Make a Menorah Light Chart
Celebrate the eight nights of Hanukkah, and help your child learn about math and graphing at the same time! Hanukkah is a time to commemorate the rescue of the Holy Temple in Jerusalem. Even though the temple’s eternal flame only had enough oil to last one night, it burned bright for eight. The menorah is a traditional symbol of Hanukkah, the winter-time Jewish holiday. Each night a new candle is added, and lit, to represent the miracle of Hanukkah and the eight nights of light. Your child can brush up on her math skills by charting the length of time that each candle burns each night.
What You Need:
- Menorah and candles
- Light colored paper
- Colored pencils or thin markers
What You Do:
- Light the menorah as you would every night. This should only be done by a responsible adult. Children should never go close to or touch the lit candles. Always supervise your child while the candles are lit. Additionally, be mindful of the lit candles. Do not leave the house or leave the candles unattended.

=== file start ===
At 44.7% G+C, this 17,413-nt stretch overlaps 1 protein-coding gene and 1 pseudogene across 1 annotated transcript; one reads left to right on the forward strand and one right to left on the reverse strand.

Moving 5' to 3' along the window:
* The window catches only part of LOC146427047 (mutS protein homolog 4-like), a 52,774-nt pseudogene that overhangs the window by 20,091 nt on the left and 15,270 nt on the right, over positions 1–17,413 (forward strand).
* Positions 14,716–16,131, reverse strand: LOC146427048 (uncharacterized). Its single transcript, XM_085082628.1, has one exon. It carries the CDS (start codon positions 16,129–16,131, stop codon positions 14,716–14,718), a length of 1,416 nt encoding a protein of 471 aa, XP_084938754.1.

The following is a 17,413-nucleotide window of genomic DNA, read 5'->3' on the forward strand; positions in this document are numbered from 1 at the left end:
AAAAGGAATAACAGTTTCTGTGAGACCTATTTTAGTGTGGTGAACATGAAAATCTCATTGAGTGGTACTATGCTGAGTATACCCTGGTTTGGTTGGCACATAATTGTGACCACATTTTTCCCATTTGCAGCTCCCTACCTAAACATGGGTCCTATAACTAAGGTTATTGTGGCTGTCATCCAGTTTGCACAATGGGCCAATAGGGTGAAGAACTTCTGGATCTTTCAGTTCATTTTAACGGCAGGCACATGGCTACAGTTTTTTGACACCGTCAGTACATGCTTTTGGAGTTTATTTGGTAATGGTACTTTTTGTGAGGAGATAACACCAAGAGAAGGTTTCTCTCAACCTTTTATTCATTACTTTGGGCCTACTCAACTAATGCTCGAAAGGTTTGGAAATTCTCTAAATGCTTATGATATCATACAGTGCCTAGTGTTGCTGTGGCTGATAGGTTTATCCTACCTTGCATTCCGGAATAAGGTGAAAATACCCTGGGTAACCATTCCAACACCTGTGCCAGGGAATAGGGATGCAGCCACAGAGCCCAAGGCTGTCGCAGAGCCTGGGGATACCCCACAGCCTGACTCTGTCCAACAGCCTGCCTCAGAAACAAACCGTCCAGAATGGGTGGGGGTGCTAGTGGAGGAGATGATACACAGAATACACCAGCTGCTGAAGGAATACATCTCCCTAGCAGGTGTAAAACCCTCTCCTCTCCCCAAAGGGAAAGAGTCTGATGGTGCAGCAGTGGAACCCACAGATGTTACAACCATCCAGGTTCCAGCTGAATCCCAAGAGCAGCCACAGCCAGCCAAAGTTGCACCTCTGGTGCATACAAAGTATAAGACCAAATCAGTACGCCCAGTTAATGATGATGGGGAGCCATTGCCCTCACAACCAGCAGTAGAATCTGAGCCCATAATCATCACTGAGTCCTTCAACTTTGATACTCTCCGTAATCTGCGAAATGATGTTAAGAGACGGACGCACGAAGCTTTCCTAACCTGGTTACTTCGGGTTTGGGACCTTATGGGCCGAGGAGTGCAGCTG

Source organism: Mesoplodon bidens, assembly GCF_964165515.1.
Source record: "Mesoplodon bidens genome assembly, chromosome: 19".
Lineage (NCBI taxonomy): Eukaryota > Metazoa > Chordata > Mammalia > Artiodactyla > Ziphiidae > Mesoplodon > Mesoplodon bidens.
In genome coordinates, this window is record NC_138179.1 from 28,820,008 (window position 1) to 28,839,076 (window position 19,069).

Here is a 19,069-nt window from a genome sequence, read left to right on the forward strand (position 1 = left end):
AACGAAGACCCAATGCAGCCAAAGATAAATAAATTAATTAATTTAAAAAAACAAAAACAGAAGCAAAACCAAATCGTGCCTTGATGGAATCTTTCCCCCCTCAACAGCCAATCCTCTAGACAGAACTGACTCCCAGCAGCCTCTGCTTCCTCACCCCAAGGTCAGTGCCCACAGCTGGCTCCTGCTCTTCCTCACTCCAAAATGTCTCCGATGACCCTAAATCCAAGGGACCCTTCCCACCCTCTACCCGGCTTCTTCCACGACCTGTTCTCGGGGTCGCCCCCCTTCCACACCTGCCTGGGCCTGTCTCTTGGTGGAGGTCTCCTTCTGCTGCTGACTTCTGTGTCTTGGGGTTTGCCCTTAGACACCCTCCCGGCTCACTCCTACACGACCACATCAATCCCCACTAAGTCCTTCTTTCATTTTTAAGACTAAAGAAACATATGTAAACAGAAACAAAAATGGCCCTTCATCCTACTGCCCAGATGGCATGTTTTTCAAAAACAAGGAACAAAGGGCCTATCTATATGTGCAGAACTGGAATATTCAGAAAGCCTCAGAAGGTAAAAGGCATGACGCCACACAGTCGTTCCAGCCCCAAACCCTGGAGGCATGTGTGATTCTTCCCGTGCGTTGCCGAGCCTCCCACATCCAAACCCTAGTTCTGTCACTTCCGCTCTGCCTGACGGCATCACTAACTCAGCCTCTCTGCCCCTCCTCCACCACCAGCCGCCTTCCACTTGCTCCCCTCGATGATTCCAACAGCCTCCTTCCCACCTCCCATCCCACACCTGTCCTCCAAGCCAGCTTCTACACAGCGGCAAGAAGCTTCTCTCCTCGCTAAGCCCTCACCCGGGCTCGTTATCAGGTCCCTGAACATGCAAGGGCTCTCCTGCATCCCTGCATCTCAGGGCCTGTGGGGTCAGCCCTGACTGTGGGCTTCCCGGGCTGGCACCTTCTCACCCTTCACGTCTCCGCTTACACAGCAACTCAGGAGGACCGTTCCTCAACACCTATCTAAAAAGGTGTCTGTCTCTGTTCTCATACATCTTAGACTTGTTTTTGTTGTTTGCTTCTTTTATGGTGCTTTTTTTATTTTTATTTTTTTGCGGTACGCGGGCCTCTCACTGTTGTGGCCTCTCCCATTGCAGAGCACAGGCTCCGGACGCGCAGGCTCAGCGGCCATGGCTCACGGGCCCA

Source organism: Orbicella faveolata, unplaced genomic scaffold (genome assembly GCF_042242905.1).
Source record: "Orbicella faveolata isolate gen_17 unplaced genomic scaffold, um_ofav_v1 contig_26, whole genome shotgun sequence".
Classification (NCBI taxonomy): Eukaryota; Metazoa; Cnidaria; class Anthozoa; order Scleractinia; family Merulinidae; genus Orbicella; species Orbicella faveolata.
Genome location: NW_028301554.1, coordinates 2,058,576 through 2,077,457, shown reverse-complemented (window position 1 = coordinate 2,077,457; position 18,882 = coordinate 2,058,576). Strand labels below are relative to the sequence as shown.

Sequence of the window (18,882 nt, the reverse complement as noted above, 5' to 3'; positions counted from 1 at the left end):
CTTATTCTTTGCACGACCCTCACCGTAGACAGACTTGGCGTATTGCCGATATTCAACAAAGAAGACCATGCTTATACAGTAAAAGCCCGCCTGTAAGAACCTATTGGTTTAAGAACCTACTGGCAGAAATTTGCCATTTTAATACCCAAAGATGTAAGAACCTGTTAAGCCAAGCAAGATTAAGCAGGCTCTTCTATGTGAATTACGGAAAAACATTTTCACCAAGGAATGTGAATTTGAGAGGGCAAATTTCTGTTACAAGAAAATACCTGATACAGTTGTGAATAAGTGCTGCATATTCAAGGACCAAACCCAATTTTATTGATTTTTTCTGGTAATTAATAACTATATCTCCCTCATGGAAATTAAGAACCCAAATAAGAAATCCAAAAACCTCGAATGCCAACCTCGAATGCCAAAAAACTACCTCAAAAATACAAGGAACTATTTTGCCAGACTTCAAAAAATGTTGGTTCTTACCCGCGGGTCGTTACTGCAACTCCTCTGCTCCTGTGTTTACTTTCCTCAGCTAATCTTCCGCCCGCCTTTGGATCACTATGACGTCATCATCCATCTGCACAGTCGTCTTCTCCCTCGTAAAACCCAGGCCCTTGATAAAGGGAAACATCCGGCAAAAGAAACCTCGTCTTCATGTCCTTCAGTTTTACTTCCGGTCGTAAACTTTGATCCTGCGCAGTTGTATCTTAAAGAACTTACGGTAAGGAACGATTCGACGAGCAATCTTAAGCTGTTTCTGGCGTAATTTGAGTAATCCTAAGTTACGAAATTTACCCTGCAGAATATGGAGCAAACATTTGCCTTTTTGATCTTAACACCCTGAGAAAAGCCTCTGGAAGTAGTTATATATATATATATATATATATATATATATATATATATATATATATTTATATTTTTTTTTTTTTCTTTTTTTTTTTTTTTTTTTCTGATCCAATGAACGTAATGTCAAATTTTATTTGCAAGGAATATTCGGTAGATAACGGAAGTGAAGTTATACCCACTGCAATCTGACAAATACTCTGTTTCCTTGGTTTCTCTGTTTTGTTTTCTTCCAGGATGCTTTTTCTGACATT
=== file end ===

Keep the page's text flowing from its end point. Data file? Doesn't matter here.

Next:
- Use the ruler and a colored pencil or thin marker to make a graph. Try one or more different types such as a line graph or bar chart. Discuss each axis and what it means with your child. One should have a spot for each night’s candle; the other should be for the time.
- Note the time when you light the candles. Clock the time it takes the candle to burn.
- Chart the time on the graph.
- Add in a science activity. Discuss what it takes (i.e., oxygen) for the candle to burn. Form a hypothesis about why some nights the candles may burn longer or shorter. For example, your child may say that he thinks the candles burn longer if they are taller. Talk about why that would be: Is the wick longer? Does the wax have anything to do with it? Test your hypothesis and note the observations on the bottom or back of the chart.
Erica Loop has an MS in Applied Developmental Psychology from the University of Pittsburgh's School of Education. She has many years of teaching experience working in early childhood education, and as an arts educator at the Carnegie Museum of Art in Pittsburgh.